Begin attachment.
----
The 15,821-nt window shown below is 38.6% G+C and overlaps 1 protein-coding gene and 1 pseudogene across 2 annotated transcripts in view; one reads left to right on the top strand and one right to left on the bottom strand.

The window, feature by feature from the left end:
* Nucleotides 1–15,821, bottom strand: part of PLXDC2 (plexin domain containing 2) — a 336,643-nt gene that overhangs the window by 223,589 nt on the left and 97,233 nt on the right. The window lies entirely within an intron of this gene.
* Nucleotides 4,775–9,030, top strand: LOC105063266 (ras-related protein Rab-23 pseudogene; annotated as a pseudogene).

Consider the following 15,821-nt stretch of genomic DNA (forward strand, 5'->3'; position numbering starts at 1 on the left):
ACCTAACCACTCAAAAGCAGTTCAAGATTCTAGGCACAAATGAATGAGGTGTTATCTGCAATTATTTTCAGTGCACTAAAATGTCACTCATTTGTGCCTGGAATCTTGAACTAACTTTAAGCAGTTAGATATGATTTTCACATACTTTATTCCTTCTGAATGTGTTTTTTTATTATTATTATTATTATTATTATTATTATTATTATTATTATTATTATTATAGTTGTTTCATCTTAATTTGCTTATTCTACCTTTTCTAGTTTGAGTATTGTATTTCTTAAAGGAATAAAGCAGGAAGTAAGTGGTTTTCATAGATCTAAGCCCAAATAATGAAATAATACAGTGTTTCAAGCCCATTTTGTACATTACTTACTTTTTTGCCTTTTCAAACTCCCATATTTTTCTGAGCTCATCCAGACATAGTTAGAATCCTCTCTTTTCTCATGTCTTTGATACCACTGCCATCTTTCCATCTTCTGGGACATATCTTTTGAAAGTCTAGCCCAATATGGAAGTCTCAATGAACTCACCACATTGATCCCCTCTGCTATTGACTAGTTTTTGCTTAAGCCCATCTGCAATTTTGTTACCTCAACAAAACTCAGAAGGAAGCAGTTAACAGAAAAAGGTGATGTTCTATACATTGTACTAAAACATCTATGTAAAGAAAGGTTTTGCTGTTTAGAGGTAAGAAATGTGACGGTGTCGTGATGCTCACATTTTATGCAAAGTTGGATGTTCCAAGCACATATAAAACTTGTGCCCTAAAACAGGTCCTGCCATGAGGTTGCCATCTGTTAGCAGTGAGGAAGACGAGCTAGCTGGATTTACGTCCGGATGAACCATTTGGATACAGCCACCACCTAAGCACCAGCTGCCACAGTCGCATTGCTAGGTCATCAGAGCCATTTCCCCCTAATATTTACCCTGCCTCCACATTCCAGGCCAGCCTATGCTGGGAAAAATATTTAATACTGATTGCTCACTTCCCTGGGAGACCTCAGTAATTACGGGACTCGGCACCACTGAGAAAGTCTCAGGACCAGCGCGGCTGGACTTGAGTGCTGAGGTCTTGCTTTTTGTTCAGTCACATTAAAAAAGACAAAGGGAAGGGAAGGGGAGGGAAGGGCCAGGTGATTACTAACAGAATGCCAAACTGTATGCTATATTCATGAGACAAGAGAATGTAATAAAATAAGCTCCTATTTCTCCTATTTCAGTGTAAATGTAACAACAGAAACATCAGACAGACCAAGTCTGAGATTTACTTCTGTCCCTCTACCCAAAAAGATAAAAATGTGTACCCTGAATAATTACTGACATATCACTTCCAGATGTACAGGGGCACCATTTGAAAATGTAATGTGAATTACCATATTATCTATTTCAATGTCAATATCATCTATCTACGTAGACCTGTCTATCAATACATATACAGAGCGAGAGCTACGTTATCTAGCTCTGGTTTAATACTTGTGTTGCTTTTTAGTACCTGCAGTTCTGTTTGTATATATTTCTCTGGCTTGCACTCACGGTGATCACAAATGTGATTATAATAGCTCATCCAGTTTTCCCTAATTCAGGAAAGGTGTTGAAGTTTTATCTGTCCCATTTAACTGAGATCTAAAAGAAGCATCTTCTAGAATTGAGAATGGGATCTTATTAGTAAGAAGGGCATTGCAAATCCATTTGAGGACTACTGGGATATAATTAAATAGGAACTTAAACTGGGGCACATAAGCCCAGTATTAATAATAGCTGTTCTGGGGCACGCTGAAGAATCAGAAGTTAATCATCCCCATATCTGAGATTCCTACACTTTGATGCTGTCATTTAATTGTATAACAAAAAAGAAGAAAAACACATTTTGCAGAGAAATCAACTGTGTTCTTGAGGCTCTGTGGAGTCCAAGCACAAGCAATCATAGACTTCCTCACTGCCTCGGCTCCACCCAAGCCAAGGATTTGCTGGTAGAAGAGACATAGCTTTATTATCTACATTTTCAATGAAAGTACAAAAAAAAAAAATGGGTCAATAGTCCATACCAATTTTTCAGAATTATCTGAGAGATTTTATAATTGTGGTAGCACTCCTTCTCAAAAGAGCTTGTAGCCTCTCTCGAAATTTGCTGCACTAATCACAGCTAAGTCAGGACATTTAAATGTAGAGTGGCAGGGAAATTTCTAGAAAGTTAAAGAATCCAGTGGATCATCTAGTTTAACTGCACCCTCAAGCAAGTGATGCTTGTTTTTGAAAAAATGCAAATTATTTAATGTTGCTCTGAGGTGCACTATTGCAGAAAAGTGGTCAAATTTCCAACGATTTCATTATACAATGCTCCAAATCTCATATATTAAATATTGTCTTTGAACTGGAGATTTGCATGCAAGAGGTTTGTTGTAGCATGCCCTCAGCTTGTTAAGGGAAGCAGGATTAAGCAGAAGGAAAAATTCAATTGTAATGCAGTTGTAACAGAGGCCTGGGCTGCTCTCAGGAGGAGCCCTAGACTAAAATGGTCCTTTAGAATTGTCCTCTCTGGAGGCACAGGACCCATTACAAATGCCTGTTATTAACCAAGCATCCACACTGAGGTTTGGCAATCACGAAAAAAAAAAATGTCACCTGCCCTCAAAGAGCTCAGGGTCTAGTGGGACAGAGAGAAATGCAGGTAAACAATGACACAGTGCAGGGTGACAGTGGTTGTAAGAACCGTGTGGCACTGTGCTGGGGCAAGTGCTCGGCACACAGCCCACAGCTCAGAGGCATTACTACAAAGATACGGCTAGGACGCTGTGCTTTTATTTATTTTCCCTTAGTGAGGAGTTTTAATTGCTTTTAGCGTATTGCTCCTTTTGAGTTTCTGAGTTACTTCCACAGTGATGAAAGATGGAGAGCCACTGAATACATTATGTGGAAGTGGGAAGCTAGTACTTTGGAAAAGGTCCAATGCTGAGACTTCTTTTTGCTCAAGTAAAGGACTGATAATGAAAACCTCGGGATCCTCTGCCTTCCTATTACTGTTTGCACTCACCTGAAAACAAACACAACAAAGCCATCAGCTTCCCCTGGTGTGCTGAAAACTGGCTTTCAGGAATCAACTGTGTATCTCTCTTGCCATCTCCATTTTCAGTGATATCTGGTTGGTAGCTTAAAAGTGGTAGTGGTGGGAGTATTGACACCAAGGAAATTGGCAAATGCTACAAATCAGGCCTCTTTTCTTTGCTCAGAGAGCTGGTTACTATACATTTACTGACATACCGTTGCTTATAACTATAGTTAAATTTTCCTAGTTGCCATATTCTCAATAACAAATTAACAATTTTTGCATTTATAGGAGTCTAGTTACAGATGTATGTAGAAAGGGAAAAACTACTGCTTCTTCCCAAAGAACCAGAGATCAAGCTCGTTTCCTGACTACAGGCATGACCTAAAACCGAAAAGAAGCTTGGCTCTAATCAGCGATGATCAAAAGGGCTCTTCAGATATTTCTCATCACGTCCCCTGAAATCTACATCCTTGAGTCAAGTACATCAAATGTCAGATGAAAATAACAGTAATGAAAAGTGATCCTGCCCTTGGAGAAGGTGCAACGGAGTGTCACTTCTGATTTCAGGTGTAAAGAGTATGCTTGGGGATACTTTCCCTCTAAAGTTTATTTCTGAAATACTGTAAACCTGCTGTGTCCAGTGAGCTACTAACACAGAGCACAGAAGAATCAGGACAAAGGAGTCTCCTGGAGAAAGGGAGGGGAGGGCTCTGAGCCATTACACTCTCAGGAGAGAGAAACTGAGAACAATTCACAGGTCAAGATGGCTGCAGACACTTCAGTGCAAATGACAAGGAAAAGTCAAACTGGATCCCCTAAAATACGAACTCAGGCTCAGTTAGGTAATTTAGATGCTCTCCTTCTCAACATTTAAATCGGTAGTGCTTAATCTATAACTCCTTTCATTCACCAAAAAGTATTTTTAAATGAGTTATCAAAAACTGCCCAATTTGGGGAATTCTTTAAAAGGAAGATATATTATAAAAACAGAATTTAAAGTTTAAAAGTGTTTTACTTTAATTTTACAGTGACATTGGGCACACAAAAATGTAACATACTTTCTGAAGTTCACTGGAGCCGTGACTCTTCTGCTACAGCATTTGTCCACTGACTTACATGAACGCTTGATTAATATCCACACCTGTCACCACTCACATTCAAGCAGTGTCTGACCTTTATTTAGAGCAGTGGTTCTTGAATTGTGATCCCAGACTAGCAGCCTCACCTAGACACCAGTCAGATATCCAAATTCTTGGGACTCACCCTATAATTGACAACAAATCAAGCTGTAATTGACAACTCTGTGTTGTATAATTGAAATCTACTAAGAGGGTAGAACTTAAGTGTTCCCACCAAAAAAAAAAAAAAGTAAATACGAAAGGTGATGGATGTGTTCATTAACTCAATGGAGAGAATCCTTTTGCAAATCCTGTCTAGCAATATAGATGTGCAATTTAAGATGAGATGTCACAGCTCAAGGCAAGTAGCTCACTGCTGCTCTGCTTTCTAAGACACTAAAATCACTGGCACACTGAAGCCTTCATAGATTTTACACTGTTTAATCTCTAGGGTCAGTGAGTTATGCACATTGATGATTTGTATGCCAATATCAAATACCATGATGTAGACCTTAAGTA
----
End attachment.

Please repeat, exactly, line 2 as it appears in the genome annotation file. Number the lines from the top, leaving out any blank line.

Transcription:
The window, feature by feature from the left end: